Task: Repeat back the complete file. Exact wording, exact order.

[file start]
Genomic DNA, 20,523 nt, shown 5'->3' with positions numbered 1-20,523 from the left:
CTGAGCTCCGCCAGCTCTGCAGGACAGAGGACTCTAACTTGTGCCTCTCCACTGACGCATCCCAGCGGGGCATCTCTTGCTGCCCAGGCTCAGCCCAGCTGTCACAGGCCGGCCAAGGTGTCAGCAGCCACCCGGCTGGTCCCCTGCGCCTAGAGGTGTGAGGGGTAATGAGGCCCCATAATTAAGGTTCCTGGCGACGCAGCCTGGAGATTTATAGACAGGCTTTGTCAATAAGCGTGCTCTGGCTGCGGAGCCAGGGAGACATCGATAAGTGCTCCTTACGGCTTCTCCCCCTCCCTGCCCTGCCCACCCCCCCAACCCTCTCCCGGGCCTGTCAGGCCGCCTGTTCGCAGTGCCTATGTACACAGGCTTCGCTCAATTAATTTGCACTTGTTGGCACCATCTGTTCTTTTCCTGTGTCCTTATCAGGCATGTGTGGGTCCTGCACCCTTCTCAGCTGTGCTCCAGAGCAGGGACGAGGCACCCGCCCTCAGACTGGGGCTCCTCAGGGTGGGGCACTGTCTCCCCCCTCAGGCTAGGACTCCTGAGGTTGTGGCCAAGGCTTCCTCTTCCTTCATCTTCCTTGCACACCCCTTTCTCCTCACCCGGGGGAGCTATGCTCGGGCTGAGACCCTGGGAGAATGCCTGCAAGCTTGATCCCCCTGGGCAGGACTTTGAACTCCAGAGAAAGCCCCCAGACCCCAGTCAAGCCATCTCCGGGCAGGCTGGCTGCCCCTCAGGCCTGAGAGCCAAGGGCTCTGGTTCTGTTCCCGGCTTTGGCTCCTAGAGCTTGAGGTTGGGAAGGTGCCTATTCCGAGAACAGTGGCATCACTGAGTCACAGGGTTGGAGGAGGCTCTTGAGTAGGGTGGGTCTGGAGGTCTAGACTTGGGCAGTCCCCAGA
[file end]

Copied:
Genomic DNA, 20,523 nt, shown 5'->3' with positions numbered 1-20,523 from the left:
CTGAGCTCCGCCAGCTCTGCAGGACAGAGGACTCTAACTTGTGCCTCTCCACTGACGCATCCCAGCGGGGCATCTCTTGCTGCCCAGGCTCAGCCCAGCTGTCACAGGCCGGCCAAGGTGTCAGCAGCCACCCGGCTGGTCCCCTGCGCCTAGAGGTGTGAGGGGTAATGAGGCCCCATAATTAAGGTTCCTGGCGACGCAGCCTGGAGATTTATAGACAGGCTTTGTCAATAAGCGTGCTCTGGCTGCGGAGCCAGGGAGACATCGATAAGTGCTCCTTACGGCTTCTCCCCCTCCCTGCCCTGCCCACCCCCCCAACCCTCTCCCGGGCCTGTCAGGCCGCCTGTTCGCAGTGCCTATGTACACAGGCTTCGCTCAATTAATTTGCACTTGTTGGCACCATCTGTTCTTTTCCTGTGTCCTTATCAGGCATGTGTGGGTCCTGCACCCTTCTCAGCTGTGCTCCAGAGCAGGGACGAGGCACCCGCCCTCAGACTGGGGCTCCTCAGGGTGGGGCACTGTCTCCCCCCTCAGGCTAGGACTCCTGAGGTTGTGGCCAAGGCTTCCTCTTCCTTCATCTTCCTTGCACACCCCTTTCTCCTCACCCGGGGGAGCTATGCTCGGGCTGAGACCCTGGGAGAATGCCTGCAAGCTTGATCCCCCTGGGCAGGACTTTGAACTCCAGAGAAAGCCCCCAGACCCCAGTCAAGCCATCTCCGGGCAGGCTGGCTGCCCCTCAGGCCTGAGAGCCAAGGGCTCTGGTTCTGTTCCCGGCTTTGGCTCCTAGAGCTTGAGGTTGGGAAGGTGCCTATTCCGAGAACAGTGGCATCACTGAGTCACAGGGTTGGAGGAGGCTCTTGAGTAGGGTGGGTCTGGAGGTCTAGACTTGGGCAGTCCCCAGA